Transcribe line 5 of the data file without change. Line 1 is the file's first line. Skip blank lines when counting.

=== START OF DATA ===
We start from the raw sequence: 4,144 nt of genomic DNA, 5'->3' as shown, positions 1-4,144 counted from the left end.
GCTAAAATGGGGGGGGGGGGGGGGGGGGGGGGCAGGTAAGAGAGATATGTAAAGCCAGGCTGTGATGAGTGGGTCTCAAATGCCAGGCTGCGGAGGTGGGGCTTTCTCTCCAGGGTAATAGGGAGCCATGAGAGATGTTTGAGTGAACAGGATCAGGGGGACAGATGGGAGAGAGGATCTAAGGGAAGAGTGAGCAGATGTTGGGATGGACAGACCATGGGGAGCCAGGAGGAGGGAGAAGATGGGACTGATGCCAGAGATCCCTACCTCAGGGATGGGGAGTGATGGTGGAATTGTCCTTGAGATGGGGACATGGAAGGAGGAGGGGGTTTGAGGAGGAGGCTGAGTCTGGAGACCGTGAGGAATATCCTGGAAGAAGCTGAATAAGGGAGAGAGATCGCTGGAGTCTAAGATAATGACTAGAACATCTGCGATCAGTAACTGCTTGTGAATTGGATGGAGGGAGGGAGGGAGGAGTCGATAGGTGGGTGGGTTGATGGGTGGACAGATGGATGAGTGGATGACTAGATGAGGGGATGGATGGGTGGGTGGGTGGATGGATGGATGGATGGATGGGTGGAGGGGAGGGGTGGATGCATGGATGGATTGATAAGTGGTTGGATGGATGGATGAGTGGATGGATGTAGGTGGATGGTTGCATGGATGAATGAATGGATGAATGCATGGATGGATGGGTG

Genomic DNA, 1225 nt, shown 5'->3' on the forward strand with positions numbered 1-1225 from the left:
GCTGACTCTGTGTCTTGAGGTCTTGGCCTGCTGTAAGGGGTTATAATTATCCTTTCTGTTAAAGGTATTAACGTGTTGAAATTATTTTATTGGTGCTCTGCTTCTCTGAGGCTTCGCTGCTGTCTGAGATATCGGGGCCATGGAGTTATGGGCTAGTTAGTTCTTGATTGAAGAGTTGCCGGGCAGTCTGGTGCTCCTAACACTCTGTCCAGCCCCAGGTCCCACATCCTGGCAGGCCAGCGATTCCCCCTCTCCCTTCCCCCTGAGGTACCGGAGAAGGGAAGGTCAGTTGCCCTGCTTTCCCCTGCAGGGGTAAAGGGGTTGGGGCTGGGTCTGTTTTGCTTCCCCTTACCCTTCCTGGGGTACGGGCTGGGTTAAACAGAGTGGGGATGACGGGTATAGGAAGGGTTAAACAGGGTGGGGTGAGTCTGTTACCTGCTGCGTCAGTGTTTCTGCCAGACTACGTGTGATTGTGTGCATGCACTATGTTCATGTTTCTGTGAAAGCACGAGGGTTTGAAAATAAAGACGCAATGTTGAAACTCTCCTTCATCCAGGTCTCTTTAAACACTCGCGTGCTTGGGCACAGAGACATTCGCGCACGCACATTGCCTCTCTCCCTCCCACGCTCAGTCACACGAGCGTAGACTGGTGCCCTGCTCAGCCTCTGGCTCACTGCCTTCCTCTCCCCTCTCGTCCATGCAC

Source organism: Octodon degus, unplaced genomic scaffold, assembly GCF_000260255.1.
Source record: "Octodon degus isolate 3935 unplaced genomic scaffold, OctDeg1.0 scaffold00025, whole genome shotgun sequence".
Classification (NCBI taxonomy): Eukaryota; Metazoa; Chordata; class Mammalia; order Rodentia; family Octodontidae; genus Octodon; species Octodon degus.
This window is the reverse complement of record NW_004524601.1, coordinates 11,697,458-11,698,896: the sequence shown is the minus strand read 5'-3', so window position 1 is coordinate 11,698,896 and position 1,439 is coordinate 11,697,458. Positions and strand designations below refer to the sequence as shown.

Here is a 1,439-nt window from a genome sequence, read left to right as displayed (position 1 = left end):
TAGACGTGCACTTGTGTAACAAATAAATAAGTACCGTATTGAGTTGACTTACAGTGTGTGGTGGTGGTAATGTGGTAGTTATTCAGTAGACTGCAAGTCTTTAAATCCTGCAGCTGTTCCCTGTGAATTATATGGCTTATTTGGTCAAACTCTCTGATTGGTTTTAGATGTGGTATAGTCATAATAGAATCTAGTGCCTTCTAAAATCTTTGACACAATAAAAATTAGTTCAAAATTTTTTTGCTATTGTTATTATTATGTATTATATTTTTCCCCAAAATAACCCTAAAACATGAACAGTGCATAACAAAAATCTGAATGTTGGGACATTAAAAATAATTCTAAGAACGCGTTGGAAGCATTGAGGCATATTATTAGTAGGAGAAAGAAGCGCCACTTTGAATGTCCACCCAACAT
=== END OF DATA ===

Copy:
Source organism: Octodon degus, unplaced genomic scaffold, assembly GCF_000260255.1.